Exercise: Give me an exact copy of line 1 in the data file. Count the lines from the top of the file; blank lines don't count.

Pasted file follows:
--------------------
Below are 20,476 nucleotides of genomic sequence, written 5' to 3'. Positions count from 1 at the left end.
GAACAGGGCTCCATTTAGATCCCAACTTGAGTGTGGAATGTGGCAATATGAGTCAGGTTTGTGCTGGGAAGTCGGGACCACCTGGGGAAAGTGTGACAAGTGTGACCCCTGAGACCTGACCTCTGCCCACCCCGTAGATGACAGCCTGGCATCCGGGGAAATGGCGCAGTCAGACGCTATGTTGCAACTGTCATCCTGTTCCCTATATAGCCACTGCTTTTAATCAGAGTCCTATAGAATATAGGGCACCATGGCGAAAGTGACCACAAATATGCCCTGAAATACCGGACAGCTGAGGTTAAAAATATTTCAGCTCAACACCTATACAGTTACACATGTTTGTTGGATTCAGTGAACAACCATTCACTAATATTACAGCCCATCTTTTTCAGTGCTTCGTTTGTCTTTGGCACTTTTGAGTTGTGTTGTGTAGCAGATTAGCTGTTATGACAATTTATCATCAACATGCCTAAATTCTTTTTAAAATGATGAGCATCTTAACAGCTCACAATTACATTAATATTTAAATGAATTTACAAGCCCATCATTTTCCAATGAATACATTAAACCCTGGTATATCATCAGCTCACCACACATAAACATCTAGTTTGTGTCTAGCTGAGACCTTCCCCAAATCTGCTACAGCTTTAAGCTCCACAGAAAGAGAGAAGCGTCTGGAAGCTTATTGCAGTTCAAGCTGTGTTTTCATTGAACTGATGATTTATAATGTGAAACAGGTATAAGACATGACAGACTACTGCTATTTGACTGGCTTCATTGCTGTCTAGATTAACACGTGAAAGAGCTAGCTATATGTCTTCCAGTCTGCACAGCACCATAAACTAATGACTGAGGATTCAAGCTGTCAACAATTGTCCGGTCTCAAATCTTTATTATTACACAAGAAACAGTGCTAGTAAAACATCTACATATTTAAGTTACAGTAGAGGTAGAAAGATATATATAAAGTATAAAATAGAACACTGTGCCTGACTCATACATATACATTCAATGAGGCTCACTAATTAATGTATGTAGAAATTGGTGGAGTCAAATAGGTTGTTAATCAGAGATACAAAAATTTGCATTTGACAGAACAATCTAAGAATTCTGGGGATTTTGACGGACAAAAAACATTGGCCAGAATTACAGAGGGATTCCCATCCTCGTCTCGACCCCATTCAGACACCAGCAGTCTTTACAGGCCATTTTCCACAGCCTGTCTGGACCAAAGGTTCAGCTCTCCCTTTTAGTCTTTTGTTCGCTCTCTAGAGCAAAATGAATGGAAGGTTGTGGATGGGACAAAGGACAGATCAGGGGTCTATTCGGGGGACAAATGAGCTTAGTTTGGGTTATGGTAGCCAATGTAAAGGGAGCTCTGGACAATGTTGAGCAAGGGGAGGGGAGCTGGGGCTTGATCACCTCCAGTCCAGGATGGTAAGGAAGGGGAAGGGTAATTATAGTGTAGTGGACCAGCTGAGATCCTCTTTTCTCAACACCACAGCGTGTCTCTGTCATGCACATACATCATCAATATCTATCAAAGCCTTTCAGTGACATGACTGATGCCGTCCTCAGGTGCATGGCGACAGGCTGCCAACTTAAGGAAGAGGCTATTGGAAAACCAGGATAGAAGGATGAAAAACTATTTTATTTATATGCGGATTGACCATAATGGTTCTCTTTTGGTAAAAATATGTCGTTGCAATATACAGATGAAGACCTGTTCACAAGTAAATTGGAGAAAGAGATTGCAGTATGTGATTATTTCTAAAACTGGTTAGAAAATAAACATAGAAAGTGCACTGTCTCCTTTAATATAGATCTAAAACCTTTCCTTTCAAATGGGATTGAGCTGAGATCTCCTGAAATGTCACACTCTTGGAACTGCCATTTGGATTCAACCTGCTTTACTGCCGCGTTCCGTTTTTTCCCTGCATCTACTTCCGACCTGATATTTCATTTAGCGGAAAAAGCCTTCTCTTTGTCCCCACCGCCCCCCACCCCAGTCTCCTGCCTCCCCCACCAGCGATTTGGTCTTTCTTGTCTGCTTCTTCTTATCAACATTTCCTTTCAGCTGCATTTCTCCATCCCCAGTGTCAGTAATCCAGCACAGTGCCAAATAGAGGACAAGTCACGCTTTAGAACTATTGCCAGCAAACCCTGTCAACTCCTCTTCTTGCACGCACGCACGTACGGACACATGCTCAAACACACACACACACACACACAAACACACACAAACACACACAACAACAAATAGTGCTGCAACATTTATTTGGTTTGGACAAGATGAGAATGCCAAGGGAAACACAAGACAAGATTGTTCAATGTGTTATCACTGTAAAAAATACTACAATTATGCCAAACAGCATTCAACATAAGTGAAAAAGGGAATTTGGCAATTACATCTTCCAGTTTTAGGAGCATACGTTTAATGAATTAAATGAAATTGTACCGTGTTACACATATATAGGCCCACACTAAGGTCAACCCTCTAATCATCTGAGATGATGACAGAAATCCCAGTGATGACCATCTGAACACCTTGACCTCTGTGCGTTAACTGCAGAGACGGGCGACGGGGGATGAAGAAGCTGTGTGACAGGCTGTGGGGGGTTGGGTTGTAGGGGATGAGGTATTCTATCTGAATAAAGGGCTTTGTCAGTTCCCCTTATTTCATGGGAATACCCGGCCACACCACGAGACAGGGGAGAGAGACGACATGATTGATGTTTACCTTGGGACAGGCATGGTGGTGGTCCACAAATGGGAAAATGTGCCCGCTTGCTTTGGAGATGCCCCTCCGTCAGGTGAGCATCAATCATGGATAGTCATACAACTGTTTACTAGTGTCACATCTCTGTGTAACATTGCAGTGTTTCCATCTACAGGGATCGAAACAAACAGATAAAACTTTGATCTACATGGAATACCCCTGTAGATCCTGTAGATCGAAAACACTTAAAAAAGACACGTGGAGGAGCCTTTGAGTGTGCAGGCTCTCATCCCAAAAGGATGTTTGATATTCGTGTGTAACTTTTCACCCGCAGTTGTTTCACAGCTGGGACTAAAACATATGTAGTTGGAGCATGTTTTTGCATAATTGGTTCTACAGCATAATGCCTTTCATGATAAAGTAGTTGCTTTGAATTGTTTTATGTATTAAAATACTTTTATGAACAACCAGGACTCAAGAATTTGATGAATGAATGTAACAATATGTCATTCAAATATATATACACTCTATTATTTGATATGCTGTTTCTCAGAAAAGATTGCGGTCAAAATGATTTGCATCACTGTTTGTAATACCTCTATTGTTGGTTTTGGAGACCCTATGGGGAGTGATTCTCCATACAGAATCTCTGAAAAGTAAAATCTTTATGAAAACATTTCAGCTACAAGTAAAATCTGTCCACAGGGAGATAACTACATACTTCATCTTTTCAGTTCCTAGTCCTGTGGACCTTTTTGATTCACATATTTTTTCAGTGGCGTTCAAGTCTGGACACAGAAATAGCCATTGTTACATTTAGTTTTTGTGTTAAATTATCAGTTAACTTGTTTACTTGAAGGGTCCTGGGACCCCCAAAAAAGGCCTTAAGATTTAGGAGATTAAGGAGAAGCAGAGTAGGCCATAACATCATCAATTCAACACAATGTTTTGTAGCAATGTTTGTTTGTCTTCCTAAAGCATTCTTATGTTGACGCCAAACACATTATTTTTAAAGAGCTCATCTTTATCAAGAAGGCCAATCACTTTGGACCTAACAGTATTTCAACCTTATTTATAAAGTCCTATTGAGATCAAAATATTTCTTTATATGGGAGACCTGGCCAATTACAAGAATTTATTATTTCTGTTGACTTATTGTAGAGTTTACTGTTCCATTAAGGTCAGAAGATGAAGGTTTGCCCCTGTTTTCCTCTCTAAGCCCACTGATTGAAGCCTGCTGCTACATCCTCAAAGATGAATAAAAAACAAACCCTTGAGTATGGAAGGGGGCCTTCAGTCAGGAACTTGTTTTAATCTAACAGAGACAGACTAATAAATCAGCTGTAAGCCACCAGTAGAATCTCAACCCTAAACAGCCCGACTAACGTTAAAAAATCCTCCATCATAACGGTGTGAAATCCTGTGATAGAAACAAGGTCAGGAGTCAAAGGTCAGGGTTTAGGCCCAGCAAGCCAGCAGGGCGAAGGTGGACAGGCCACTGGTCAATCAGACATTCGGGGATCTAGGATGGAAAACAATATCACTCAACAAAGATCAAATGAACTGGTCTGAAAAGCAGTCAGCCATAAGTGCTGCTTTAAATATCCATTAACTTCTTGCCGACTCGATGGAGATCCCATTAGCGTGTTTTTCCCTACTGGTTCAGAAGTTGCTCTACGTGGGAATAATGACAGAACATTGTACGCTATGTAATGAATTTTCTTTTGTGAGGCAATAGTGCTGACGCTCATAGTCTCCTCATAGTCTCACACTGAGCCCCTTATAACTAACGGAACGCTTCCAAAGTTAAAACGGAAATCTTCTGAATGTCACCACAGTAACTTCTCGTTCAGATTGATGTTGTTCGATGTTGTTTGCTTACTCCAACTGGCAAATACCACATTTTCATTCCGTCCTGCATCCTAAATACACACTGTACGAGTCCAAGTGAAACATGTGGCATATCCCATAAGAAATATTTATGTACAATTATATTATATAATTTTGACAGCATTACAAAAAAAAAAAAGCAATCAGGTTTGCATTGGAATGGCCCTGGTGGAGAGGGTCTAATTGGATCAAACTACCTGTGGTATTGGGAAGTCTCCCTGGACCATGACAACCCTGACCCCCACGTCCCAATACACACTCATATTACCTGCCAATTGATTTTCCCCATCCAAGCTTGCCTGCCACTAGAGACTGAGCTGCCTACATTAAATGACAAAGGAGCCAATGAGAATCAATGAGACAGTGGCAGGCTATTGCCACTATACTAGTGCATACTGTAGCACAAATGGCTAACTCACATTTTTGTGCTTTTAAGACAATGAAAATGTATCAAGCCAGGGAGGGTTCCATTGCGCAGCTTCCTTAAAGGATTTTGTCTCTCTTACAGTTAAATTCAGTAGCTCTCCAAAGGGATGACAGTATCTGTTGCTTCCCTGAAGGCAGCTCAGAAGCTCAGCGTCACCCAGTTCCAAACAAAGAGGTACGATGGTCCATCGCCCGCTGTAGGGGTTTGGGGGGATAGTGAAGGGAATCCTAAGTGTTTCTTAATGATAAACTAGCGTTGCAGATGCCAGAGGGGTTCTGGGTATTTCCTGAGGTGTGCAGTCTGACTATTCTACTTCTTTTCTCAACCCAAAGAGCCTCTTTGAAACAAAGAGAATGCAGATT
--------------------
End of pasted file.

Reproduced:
Below are 20,476 nucleotides of genomic sequence, written 5' to 3'. Positions count from 1 at the left end.